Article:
Government closes potential export loophole in gun buyback scheme

Deputy Prime Minister Winston Peters has announced new restrictions on exporting semi-automatic firearms, magazines and parts.

The new restrictions close a potential loophole in the Government's ban whereby gun owners could have snubbed the buyback scheme and instead sold their now-illegal firearms to overseas buyers for more money.

"These changes are essential to ensure that weapons that are prohibited in New Zealand are not exported to other countries where they would pose a similar risk," Peters, the Disarmament and Arms Control Minister, said on Friday. 

The New Zealand First leader said that from Friday, the criteria for the export of strategic goods will change under the Customs and Excise Act 2018 under which export controls are legislated.

"The Ministry of Foreign Affairs and Trade (MFAT), which is responsible for New Zealand's export control regime for weapons, is likely to decline permits for the export of prohibited semi-automatic firearms, magazines and parts except in certain limited circumstances."

Peters said MFAT would also "no longer be permissible for weapons that are banned [in New Zealand] to be imported for the purpose of re-export".

Export applications will be considered against the assessment criteria, which include the risk that the exported item could be used in human rights abuses, undermine peace and security, or be prejudicial to New Zealand's international relations.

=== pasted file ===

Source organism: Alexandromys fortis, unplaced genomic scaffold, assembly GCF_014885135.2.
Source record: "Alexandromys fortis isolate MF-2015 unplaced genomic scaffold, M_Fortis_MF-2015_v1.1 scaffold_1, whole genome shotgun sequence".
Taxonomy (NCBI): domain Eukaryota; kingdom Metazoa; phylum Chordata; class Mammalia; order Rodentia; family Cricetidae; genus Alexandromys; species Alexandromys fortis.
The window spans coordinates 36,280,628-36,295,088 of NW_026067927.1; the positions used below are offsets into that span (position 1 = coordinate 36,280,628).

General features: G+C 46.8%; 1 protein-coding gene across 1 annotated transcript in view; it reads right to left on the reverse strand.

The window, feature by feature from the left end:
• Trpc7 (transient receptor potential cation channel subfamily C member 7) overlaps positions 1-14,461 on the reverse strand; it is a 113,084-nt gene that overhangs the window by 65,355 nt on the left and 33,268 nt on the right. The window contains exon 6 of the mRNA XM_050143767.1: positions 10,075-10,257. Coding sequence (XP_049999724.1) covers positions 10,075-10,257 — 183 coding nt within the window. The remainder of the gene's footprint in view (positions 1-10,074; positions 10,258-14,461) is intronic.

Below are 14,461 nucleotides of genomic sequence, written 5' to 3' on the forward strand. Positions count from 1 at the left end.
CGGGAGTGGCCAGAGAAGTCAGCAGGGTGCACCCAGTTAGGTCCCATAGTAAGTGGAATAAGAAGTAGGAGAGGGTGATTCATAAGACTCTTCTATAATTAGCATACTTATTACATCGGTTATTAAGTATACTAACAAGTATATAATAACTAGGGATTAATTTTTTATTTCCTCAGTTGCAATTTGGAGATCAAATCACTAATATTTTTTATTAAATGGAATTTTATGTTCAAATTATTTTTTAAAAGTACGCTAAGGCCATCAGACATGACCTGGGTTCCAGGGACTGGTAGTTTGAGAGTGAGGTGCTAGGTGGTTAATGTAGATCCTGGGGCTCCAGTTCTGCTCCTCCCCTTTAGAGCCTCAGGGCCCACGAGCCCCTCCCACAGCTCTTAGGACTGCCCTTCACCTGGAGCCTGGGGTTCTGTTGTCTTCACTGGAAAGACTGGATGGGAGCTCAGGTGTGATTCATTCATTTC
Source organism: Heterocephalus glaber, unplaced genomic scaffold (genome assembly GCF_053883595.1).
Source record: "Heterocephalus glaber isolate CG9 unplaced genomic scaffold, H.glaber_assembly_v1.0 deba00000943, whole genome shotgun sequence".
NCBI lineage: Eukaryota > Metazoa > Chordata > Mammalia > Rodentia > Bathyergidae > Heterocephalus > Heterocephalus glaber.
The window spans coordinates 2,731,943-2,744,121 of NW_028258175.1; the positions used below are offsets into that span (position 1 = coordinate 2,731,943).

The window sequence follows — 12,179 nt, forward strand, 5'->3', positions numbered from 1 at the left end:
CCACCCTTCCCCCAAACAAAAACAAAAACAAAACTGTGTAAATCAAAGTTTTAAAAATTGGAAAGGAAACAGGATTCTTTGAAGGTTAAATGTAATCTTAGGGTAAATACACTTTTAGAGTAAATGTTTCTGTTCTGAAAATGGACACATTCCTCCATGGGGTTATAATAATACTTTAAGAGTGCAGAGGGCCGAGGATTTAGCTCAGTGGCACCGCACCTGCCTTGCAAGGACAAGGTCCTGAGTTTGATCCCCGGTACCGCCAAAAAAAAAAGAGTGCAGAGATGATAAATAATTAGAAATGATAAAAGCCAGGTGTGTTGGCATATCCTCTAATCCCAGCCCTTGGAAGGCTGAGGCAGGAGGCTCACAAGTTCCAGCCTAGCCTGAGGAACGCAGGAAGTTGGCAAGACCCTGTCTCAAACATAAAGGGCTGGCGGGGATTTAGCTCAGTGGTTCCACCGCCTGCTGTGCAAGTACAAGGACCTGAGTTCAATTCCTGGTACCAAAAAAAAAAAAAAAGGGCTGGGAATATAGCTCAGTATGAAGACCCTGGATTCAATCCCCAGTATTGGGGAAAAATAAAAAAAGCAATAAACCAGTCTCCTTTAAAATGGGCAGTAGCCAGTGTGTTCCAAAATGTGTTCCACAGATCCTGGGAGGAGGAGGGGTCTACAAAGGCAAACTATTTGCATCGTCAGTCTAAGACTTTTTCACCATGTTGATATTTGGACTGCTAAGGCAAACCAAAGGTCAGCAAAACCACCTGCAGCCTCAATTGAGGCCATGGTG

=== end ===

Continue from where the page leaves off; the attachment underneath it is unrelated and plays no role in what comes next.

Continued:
AR-15 semi-automatic rifle.
AR-15 semi-automatic rifle. Photo credit: Getty

Restrictions on exports already existed with permits needed to be granted for any export of firearms - but now it will be tighter. Peters said there is an exemption for dealers to export firearms back to suppliers during the amnesty period which ends September 30. 

"There will be transitional arrangements to align with the new legislation, including for dealers seeking to return stock to suppliers, items that are stuck at the border because they are now prohibited, personal transfers by people leaving the country, and certain items traded by existing manufacturers and suppliers."

After more than 13,000 submissions, the Finance and Expenditure Select Committee supported the Government's gun law reforms announced by Prime Minister Jacinda Ardern in the wake of the March 15 Christchurch terror attack.

The Arms (Prohibited Firearms, Magazines, and Parts) Amendment Bill went to its third reading on Wednesday night before officially coming into force.

Military-style semi-automatic weapons and assault rifles have been banned, but the select committee recommended semi-automatic firearms be allowed for pest control on farms under some circumstances. 

The Government announced a buyback scheme to compensate gun owners for their now-illegal firearms. The original estimate for the cost of the buyback was $100 to $200 million - but that's just an estimate as there is no official number of firearms in New Zealand.

The Government is pledging to pay for parts, magazines and ammunition, as well as the banned firearms they're used with. Police Minister Stuart Nash said on Wednesday that even if the buyback costs $1 billion, he'll do it.

Those who obtained their firearms illegally won't be getting any money, but they are covered by the amnesty. They can still hand back their guns without fear of prosecution.